From Mexico Peso to Pound, Top Forecasters Pick Fed Rate Winners

Updated on
  • Chinese yuan also seen gaining after Fed raises interest rates
  • Odds of U.S. central bank moving seen at 32% in futures market

The dollar isn’t the only currency likely to benefit once the Federal Reserve starts raising interest rates, according to the most accurate foreign-exchange forecasters.

Mexico’s peso is next in line to receive a boost, say Credit Suisse Group AG and Toronto-Dominion Bank, which topped Bloomberg’s rankings for currency predictions in the second quarter. After tumbling to a record versus the dollar last month, the peso may find its feet as the nation’s central bank signals it plans to take policy cues from its U.S. neighbor.

Currencies that “markets perceive to share similar features with the dollar” will strengthen, said Shahab Jalinoos, the New York-based global head of foreign-exchange strategy at top-ranked Credit Suisse. He singled out the U.K. pound, which has been buoyed by the potential for the Bank of England to follow the Fed with a rate increase, and China’s yuan as other potential gainers.

While the odds of the Fed raising rates from an all-time low at this week’s policy meeting have dwindled after a succession of below-forecast employment reports, futures traders are still pricing for U.S. officials to start tightening policy before 2015 is out. The prospect has supported the dollar for more than a year, and the race is on to sift out the other likely winners and losers.

A higher benchmark rate enhances the return investors get from holding a currency, while making it more expensive to borrow.

“There aren’t many countries in a position to hike rates,” Jalinoos said. “You have to start looking at emerging markets. The Mexican peso” is likely to gain “on the perception that the Mexico rate cycle is aligned with the U.S.,” he said.

While Jalinoos predicts the peso will weaken to 17.5 per dollar in three months’ time, from 16.6 as of 10:40 a.m. New York time on Wednesday, he says traders should buy it against volatile peers such as South Africa’s rand and Australia’s dollar. It sank to a record 17.3056 per dollar on Aug. 26 amid a drop in the price of oil, which accounts for a third of Mexico’s budget.

China’s yuan may gain versus the euro and yen once the Fed acts, Jalinoos said, as officials in the second-biggest economy seek to stabilize the exchange rate after last month’s devaluation roiled global markets.

Yield Advantage

Mexico’s currency may be boosted by a rate increase after officials -- keen to maintain their yield advantage over the U.S. -- changed the schedule of their policy meetings in July to follow those of the Fed.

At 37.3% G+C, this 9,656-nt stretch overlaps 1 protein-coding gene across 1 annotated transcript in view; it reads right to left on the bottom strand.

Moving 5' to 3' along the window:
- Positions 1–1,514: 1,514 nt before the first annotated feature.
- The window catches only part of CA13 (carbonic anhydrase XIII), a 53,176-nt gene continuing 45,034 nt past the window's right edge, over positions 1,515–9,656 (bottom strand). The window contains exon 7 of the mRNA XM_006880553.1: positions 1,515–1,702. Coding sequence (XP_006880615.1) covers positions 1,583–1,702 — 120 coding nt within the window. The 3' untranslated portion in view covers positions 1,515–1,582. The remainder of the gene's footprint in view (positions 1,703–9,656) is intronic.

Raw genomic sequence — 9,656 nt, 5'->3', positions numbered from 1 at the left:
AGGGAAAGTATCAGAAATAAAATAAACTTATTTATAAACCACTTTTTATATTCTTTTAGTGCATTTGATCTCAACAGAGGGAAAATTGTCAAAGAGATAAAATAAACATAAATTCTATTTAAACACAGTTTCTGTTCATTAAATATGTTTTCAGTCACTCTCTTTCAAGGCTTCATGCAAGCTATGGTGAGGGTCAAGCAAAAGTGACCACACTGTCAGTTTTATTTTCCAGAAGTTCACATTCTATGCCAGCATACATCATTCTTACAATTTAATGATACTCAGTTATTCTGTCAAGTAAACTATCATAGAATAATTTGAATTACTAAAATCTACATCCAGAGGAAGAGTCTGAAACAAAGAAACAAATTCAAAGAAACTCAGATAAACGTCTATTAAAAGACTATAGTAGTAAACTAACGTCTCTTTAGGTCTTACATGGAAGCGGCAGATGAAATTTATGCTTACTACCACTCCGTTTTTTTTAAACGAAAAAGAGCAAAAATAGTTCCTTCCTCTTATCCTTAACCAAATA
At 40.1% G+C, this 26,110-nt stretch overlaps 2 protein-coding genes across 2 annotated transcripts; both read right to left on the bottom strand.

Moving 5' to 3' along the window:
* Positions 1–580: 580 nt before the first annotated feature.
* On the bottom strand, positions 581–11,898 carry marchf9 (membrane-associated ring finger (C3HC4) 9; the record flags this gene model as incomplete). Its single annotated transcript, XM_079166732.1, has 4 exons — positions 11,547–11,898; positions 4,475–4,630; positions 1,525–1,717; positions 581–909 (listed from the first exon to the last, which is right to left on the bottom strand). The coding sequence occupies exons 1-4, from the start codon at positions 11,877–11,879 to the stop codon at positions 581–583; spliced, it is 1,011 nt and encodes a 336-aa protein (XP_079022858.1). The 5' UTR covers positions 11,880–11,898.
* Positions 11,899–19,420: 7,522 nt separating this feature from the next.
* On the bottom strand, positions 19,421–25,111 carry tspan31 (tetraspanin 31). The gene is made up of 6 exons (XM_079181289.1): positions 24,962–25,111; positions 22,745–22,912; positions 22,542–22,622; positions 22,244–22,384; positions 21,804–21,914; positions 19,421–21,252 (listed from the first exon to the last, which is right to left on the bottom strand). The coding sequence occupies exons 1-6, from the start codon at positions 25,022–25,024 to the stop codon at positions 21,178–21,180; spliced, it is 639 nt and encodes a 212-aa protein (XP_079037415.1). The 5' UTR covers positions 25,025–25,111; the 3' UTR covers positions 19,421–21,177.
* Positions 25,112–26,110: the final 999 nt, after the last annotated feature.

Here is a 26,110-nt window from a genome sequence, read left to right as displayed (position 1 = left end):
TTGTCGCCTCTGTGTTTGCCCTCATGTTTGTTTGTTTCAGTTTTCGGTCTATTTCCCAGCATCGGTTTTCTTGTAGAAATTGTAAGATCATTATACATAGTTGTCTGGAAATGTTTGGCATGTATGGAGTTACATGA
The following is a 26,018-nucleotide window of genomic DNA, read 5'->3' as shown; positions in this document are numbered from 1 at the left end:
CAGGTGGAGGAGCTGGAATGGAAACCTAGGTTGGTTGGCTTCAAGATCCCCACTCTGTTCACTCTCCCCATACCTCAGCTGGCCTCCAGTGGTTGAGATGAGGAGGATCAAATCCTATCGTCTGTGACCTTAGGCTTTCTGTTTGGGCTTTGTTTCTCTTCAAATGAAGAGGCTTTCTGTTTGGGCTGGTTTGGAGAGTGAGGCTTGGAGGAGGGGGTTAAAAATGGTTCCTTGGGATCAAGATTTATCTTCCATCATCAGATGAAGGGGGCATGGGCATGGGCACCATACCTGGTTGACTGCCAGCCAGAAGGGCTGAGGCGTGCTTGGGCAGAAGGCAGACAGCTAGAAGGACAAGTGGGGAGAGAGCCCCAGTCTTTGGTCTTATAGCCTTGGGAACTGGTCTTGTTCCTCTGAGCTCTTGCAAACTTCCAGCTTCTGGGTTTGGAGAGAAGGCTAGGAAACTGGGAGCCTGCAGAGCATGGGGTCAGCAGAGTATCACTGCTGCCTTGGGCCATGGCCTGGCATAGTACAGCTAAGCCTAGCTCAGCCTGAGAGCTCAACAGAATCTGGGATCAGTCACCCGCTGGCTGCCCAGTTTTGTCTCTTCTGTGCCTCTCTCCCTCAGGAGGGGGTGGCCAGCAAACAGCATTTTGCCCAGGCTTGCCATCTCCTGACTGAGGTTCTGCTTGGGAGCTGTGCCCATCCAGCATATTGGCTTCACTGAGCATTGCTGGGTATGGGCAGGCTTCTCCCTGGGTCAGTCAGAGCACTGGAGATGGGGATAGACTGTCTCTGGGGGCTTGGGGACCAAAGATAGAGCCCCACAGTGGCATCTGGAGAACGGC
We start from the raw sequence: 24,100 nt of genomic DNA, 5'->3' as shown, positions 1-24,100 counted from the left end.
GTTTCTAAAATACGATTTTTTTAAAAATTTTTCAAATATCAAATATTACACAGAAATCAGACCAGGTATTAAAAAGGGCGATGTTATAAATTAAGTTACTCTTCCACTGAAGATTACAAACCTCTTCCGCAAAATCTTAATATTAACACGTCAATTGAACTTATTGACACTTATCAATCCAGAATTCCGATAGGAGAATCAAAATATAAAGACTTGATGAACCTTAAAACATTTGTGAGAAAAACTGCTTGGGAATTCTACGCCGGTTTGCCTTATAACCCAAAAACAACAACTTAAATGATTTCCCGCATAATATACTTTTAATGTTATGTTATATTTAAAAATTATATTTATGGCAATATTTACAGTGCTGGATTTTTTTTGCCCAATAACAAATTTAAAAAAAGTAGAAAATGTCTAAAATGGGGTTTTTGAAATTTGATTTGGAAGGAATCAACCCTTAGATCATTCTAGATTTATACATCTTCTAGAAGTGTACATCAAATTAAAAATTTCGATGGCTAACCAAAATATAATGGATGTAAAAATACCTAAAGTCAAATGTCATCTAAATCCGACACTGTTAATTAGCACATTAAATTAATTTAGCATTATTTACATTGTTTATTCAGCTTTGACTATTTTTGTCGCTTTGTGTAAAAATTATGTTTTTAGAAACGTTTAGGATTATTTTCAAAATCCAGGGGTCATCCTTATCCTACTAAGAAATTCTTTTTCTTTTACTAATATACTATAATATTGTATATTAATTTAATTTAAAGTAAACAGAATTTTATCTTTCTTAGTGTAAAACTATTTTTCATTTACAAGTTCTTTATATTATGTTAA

Mexico’s central bank, known as Banxico, will raise its 3 percent main rate by a quarter-percentage point in the third quarter, according to the median estimate of 29 economists surveyed by Bloomberg last month.

“I expect the Mexican rate cycle to follow the U.S. closely,” said Per Hammarlund, chief emerging-market strategist in Stockholm at SEB AB, Scandinavia’s biggest foreign-exchange trader. “Banxico has been worried that the Mexican peso weakness would translate into higher inflation. I expect the Fed to hike rates this year and Banxico to follow.”

Hammarlund predicts the peso will end the year at 16.9 per dollar, with a Mexican rate increase slowing its decline.

Futures suggest a 30 percent chance the Fed will raise its main rate from near zero when its policy meeting closes Thursday, down from 38 percent at the end of August. The odds of a move by year-end are 62 percent.

The calculations are based on the assumption than the effective fed funds rate will average 0.375 percent after liftoff.

Second Mover

Traders have pushed back wagers on the U.K.’s first post-crisis rate increase, too, though they’re still expecting the BOE to be the first major developed-world central bank to move after the Fed. While it’s since fallen, sterling reached its highest level in almost eight years against the euro in July.

The pound may strengthen versus the currencies of commodity-producing nations, rather than the dollar, once the Fed lifts rates, according to Mazen Issa, senior foreign-exchange strategist at Toronto-Dominion.

Mexico’s peso may gain “because of the expectation that the central bank won’t be far behind in normalizing rates,” Issa said from New York. “A Fed hike will also put the Bank of England back into play.”

— With assistance by Isabella Cota

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